You do not have to give up on cooking with fresh herbs just because your garden is frozen over. A number of herbs can be grown (even by the novice gardener) in your home. While many fare quite well, not all herbs should be grown indoors. Some have root structures that are large enough to be prohibitive of this method of growth, so choose carefully before planting. Some herbs that thrive in indoor container gardens are rosemary, mint, basil, chives and winter savory.
Choose a location in your home that remains around 65 to 70 degrees during the day. It can be a bit cooler at night but the temperatures should not drop below 50 degrees. Some herbs, including rosemary, cannot tolerate temperatures below 50. Southern windows are usually a nice sunny spot for potted herbs. Most of these plants will need at least six hours of direct sunlight a day.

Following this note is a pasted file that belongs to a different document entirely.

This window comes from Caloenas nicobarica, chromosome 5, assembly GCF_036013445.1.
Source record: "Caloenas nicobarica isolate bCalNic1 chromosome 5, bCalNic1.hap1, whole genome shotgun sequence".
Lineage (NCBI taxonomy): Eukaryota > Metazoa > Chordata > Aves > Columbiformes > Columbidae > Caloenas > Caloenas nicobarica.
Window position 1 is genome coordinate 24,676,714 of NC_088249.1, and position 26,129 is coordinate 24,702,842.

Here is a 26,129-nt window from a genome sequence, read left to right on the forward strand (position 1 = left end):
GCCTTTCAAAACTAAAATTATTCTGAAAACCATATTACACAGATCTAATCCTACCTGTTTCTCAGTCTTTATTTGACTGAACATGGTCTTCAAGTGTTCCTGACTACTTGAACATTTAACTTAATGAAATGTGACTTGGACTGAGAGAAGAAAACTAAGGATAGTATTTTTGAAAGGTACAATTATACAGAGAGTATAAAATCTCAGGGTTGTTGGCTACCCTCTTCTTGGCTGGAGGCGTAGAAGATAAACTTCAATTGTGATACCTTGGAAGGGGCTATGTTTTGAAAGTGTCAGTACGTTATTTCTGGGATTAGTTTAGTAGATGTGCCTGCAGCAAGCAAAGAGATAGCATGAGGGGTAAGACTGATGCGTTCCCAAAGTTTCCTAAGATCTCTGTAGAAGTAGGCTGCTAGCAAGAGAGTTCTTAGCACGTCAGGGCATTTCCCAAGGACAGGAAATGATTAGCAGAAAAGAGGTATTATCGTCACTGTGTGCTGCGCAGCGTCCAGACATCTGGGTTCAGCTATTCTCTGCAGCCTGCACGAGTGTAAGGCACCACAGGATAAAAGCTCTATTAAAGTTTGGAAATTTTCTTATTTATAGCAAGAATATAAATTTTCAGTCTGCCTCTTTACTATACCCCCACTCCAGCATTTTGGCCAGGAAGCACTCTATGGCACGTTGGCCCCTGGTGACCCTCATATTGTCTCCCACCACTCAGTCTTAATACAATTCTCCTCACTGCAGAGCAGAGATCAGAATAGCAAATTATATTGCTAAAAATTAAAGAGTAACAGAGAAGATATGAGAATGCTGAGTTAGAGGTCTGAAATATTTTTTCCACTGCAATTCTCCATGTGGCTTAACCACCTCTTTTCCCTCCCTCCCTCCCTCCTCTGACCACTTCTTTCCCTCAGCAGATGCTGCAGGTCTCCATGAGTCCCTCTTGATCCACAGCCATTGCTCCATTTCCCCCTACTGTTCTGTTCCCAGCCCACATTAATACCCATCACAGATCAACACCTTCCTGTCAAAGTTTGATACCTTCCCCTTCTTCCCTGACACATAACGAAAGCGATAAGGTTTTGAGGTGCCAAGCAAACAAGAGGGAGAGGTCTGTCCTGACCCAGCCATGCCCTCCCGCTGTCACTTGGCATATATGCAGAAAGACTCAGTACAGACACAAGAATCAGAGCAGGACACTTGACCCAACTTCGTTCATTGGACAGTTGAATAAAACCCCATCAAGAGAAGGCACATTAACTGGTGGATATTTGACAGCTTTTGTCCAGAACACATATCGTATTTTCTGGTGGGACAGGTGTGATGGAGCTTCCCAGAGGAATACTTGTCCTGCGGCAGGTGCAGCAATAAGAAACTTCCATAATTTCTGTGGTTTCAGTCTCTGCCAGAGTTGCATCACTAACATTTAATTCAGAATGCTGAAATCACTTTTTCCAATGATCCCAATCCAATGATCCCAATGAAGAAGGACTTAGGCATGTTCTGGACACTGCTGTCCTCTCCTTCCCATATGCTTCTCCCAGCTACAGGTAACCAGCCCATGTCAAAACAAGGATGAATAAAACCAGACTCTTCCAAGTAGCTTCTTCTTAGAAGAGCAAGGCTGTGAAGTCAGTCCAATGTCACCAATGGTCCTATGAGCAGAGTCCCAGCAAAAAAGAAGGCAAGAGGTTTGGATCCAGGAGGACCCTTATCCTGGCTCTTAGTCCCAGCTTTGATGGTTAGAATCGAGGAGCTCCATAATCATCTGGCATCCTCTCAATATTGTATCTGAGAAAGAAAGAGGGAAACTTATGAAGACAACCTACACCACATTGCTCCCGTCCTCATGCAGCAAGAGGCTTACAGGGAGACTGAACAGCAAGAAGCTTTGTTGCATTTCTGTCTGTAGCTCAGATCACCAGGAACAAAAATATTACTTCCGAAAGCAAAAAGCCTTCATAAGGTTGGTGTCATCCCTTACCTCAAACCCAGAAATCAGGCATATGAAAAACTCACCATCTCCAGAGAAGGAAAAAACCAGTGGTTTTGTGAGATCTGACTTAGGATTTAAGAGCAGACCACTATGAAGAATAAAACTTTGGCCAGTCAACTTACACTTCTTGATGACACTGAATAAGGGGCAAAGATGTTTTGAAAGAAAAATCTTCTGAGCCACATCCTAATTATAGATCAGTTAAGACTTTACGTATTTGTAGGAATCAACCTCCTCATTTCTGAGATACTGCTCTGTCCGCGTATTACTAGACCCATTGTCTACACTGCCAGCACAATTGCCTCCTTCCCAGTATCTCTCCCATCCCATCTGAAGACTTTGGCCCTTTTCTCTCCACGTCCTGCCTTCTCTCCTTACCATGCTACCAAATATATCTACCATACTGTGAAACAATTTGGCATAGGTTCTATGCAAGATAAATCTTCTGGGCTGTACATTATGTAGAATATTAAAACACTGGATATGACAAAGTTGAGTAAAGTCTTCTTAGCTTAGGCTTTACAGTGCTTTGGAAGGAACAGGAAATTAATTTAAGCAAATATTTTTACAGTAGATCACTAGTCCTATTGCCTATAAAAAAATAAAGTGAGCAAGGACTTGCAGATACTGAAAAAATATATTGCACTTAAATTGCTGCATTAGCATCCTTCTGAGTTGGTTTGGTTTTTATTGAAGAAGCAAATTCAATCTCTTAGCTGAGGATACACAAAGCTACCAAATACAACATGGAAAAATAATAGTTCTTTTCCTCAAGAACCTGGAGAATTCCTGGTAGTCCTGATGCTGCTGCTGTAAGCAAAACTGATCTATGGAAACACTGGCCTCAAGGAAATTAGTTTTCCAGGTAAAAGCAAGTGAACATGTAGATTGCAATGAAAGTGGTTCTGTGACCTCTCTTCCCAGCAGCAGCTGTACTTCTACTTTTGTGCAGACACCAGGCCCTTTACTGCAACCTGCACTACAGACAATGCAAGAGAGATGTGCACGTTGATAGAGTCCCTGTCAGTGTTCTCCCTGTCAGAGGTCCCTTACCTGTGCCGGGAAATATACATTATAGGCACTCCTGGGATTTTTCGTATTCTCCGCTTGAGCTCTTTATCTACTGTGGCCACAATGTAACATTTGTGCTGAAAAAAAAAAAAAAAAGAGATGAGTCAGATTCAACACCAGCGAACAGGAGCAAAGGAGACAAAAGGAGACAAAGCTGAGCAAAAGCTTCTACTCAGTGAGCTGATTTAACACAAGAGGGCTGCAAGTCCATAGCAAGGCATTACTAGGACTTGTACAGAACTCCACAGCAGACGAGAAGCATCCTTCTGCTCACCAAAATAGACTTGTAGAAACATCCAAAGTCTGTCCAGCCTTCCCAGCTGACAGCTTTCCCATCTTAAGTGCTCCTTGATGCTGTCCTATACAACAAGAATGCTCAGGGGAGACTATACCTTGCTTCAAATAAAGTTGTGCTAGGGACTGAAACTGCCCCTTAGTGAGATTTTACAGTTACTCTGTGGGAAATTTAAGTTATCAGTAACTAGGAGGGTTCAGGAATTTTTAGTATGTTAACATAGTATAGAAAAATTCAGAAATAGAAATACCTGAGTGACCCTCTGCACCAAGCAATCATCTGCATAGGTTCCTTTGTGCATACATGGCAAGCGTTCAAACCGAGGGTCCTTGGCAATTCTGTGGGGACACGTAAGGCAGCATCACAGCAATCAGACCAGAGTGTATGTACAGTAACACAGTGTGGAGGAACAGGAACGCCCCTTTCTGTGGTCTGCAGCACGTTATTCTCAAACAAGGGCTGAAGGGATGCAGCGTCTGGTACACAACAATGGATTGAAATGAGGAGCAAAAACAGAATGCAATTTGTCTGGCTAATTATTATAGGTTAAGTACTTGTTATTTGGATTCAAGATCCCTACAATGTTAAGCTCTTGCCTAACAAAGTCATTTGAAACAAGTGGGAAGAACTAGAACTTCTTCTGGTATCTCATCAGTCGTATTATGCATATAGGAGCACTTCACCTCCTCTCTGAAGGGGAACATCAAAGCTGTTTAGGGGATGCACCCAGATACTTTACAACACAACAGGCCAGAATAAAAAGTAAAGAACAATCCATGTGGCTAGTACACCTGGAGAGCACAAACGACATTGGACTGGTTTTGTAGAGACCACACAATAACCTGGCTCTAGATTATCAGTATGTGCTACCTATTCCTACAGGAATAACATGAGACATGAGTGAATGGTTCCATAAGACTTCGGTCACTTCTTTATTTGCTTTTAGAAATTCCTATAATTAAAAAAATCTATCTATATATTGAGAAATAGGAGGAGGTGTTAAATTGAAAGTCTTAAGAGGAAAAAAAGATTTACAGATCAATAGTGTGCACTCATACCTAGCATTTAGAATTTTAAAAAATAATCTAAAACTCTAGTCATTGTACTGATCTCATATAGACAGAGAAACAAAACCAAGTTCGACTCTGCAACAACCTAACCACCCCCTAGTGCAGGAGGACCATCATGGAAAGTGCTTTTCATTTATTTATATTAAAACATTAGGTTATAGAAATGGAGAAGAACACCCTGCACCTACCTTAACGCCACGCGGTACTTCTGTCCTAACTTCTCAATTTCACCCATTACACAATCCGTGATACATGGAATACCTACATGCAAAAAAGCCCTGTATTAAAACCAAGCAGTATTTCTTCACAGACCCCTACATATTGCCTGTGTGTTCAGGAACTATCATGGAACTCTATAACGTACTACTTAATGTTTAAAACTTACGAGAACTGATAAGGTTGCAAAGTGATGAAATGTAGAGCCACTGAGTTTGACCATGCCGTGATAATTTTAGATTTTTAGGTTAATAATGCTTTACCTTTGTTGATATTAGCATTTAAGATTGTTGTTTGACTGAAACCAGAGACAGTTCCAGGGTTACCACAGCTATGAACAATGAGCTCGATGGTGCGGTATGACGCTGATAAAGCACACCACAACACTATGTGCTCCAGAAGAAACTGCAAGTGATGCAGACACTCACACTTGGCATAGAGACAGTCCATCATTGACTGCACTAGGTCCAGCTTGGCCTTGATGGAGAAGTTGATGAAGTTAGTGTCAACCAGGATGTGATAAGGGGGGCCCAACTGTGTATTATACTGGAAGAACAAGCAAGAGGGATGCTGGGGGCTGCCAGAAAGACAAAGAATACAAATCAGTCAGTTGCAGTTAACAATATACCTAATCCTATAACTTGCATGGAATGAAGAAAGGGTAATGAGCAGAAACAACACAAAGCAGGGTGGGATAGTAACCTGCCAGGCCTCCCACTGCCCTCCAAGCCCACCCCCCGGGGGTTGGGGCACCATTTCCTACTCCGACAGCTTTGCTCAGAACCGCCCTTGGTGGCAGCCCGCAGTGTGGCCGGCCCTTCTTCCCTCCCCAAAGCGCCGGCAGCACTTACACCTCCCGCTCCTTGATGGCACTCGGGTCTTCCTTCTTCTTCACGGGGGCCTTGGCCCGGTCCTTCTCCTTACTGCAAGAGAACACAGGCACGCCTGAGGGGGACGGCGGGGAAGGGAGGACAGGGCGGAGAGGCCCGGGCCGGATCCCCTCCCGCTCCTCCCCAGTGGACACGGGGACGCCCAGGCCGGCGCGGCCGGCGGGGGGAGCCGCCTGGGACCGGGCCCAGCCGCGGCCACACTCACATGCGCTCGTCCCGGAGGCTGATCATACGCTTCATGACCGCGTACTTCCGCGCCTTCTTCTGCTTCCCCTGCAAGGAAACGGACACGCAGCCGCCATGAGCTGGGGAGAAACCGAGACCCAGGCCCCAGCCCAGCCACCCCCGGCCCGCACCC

Plant the herbs in pots with drainage holes to avoid root rot. Drop a handful of pebbles into the bottom of the pot to aid drainage, and choose a high-quality potting soil that is both porous and lightweight. This type of mixture allows water to pass through easily. Garden soil is not recommended for indoor use. Consider using additives such as pumice or vermiculite for drainage. Compost may also be added to improve soil quality.
Group potted herbs together in a windowsill to increase humidity, or spray herbs lightly with water each day. Herbs that are kept indoors will need both humidity and adequate air circulation. This can be a tricky balance to maintain. Watch plants closely for mold growth. Consider running a fan nearby to keep the air moving, or open a window in an adjoining room.
Fertilize herbs sparingly as over-fertilization may result in undesired tastes and aromas. Use a small amount of water-soluble fertilizer no more than once every two weeks.
Water herbs when the soil is dry to the touch. Some herbs such as bay and sage should dry out a day or two more than others between watering days.